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Study finds a team approach could eliminate the physician shortage

A new study released in Health Affairs this month puts the brakes on the runaway physician shortage bandwagon by claiming that shortages could be eliminated by using electronic communication and teams to manage patient panels.

[See also: AAFP: PCMHs should not be led by nurse practitioners ]

A trio of researchers, two from Columbia University’s business school and one from the University of Pennsylvania, created a simulation study to estimate patient panel sizes that are compatible with timely access to care and how management of those panels can be optimally achieved.

The simulation determined that pooling patients at least partially between two or three doctors and diverting as little as 20 percent of patient demand to non-physician professionals and/or using electronic communication with patients would eliminate “most if not all” of the projected primary care physician shortage.

“The idea is to have (nurse practitioners) and (physician assistants) and other non-MD professionals work as part of a team but supervised by a primary care physician,” said Linda Green, PhD, a professor at Columbia University’s business school. “It’s a matter of having the right care done by the right person at the right time. It’s really not unusual. For years and years, nurses have been assisting physicians and doing things like blood pressure and temperature, so it’s just a bit of expansion.”

[See also: Foreign docs could ease U.S. physician shortage]

While there is some reluctance right now by some physicians to embrace the team practice model, it is a practice approach that is becoming more common and it is inevitable that it will become the dominant practice model, Green said.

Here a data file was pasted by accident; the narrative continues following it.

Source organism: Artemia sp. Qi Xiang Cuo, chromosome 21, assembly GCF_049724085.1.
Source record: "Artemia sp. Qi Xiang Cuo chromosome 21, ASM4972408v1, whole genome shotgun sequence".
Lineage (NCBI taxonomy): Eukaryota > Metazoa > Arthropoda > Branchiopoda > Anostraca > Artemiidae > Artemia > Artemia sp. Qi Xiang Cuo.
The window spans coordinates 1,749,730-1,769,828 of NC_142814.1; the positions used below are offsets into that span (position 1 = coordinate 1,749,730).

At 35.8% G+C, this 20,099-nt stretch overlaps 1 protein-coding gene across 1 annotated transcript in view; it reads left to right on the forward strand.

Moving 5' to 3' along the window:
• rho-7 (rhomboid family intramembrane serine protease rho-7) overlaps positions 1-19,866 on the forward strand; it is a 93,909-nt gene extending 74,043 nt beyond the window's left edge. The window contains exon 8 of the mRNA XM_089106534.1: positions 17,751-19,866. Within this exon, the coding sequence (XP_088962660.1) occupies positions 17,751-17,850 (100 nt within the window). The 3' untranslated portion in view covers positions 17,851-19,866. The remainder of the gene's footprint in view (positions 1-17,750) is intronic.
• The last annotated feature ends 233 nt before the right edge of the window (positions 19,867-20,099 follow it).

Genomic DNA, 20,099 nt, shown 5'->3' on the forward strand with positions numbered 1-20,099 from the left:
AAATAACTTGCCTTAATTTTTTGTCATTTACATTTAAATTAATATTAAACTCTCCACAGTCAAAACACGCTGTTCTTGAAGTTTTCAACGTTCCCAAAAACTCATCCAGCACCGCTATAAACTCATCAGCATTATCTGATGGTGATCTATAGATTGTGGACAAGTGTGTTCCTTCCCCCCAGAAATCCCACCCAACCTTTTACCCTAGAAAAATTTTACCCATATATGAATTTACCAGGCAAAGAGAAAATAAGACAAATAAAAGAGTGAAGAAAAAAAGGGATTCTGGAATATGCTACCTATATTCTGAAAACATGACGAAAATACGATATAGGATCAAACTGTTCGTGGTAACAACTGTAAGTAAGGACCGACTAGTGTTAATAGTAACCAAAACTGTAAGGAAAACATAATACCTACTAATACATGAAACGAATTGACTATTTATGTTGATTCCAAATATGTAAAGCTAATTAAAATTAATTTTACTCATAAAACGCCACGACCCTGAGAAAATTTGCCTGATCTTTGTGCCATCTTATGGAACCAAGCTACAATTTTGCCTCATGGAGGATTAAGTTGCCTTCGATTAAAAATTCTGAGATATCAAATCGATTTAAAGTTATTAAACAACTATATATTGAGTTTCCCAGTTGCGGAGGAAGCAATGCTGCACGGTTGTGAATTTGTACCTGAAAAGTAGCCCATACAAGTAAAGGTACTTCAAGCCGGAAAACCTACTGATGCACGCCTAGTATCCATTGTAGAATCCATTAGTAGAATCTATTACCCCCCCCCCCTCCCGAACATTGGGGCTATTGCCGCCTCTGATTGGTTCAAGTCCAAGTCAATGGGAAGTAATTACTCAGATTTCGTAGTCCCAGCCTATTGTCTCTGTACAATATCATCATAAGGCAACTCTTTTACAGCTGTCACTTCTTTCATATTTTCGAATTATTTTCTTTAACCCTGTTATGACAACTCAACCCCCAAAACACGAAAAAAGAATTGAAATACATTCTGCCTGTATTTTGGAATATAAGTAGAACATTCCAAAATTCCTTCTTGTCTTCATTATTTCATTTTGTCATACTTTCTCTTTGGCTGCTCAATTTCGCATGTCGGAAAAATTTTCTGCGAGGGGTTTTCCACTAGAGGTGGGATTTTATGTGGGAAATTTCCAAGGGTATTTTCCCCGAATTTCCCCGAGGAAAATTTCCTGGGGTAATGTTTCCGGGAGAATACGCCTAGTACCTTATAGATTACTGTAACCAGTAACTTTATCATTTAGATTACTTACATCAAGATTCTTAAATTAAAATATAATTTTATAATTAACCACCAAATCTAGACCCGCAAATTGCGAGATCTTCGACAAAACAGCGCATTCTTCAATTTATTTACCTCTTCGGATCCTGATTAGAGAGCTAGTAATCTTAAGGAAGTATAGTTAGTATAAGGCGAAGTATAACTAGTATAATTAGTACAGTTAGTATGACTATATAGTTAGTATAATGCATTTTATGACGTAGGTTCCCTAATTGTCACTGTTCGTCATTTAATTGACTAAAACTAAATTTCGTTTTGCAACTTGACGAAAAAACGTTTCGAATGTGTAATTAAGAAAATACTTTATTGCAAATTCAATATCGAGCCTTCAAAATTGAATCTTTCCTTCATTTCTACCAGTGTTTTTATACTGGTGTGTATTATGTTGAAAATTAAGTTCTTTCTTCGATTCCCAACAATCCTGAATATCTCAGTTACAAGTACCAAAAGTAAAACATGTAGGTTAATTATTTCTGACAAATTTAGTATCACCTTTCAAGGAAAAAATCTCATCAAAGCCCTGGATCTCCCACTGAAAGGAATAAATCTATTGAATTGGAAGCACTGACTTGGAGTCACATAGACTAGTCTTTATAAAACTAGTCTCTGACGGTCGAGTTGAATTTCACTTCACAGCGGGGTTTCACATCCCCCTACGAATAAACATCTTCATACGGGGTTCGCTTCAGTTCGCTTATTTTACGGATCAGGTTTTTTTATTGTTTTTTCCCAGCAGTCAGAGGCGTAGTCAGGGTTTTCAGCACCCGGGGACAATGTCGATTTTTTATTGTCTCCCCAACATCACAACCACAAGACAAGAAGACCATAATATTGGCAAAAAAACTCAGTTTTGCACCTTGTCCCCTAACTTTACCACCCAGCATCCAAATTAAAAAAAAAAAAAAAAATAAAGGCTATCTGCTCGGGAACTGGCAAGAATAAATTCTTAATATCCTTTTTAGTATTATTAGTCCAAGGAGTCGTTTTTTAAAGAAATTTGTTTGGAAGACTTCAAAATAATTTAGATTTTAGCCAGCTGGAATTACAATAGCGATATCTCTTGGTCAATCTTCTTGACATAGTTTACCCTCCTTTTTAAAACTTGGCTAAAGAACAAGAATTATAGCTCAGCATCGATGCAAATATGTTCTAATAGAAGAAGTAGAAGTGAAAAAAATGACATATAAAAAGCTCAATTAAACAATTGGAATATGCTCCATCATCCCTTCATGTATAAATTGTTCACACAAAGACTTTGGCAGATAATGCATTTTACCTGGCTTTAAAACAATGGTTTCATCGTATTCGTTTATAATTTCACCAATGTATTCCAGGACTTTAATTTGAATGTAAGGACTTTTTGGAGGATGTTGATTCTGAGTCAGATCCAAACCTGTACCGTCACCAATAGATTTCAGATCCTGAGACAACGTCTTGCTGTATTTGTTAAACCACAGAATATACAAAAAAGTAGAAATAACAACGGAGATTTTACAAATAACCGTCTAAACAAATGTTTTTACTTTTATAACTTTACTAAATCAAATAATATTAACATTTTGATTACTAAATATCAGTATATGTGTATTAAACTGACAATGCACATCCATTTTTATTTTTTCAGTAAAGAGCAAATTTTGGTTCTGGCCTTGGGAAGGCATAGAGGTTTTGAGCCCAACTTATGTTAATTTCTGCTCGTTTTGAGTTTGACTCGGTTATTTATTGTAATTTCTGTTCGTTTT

“(Medical school students) think this is a no brainer. They are much more in tune with electronic communications, working as a team. They embrace it. They think it’s a good thing,” she said. “The obstacle is there’s going to be a generation of people who are just not going to feel comfortable with this. They’re not going to want to embrace technology, embrace a different model of practice. That will change over time.”

But changing the practice model to a team approach goes beyond the generational issue, she said. Doctors and their teams need to work out how to determine when a patient should be seen by a physician or by a non-physician professional; how to split the work between members of the team; how to share patients between physicians in the team; how to effectively use the electronic medical record; and how to make patients comfortable with possibly not seeing their doctor every time, or even not seeing a doctor.

“The key here is you use this team approach,” she said. “When you use a team of both physicians and non-physicians aided by electronic technology, you can really provide good quality care in a much more timely fashion at lower cost, and that’s what the country needs.”

 

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